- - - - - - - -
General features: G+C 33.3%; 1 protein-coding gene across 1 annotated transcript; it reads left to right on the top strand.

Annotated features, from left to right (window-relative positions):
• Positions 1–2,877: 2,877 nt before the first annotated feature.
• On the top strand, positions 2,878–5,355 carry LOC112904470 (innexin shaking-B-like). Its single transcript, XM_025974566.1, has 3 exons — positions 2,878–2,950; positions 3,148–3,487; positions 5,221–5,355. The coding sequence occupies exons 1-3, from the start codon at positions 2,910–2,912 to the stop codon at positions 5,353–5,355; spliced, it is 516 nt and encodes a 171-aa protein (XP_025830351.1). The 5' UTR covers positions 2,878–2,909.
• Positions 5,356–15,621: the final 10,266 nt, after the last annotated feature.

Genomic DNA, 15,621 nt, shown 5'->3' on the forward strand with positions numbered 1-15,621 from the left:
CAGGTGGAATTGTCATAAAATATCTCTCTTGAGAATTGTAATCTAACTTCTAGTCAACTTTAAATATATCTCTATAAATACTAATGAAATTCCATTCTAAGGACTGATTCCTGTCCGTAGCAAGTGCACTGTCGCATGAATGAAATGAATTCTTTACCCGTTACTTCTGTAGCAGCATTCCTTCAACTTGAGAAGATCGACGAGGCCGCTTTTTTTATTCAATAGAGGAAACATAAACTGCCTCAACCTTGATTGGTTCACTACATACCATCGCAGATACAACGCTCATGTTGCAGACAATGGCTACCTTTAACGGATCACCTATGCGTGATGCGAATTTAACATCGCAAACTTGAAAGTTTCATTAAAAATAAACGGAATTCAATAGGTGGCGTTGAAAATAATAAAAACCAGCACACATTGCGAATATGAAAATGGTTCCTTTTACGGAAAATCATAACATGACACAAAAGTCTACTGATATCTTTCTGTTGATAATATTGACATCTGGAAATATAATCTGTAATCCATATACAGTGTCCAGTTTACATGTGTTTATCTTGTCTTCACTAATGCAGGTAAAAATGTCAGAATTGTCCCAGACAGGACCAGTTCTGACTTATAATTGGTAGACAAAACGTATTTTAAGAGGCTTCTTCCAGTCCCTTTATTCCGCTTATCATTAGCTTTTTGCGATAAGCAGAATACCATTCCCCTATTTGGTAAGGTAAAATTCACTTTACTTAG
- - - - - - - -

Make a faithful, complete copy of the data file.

General features: G+C 33.3%; 1 protein-coding gene across 1 annotated transcript; it reads left to right on the top strand.

Annotated features, from left to right (window-relative positions):
• Positions 1–2,877: 2,877 nt before the first annotated feature.
• On the top strand, positions 2,878–5,355 carry LOC112904470 (innexin shaking-B-like). Its single transcript, XM_025974566.1, has 3 exons — positions 2,878–2,950; positions 3,148–3,487; positions 5,221–5,355. The coding sequence occupies exons 1-3, from the start codon at positions 2,910–2,912 to the stop codon at positions 5,353–5,355; spliced, it is 516 nt and encodes a 171-aa protein (XP_025830351.1). The 5' UTR covers positions 2,878–2,909.
• Positions 5,356–15,621: the final 10,266 nt, after the last annotated feature.

Genomic DNA, 15,621 nt, shown 5'->3' on the forward strand with positions numbered 1-15,621 from the left:
CAGGTGGAATTGTCATAAAATATCTCTCTTGAGAATTGTAATCTAACTTCTAGTCAACTTTAAATATATCTCTATAAATACTAATGAAATTCCATTCTAAGGACTGATTCCTGTCCGTAGCAAGTGCACTGTCGCATGAATGAAATGAATTCTTTACCCGTTACTTCTGTAGCAGCATTCCTTCAACTTGAGAAGATCGACGAGGCCGCTTTTTTTATTCAATAGAGGAAACATAAACTGCCTCAACCTTGATTGGTTCACTACATACCATCGCAGATACAACGCTCATGTTGCAGACAATGGCTACCTTTAACGGATCACCTATGCGTGATGCGAATTTAACATCGCAAACTTGAAAGTTTCATTAAAAATAAACGGAATTCAATAGGTGGCGTTGAAAATAATAAAAACCAGCACACATTGCGAATATGAAAATGGTTCCTTTTACGGAAAATCATAACATGACACAAAAGTCTACTGATATCTTTCTGTTGATAATATTGACATCTGGAAATATAATCTGTAATCCATATACAGTGTCCAGTTTACATGTGTTTATCTTGTCTTCACTAATGCAGGTAAAAATGTCAGAATTGTCCCAGACAGGACCAGTTCTGACTTATAATTGGTAGACAAAACGTATTTTAAGAGGCTTCTTCCAGTCCCTTTATTCCGCTTATCATTAGCTTTTTGCGATAAGCAGAATACCATTCCCCTATTTGGTAAGGTAAAATTCACTTTACTTAG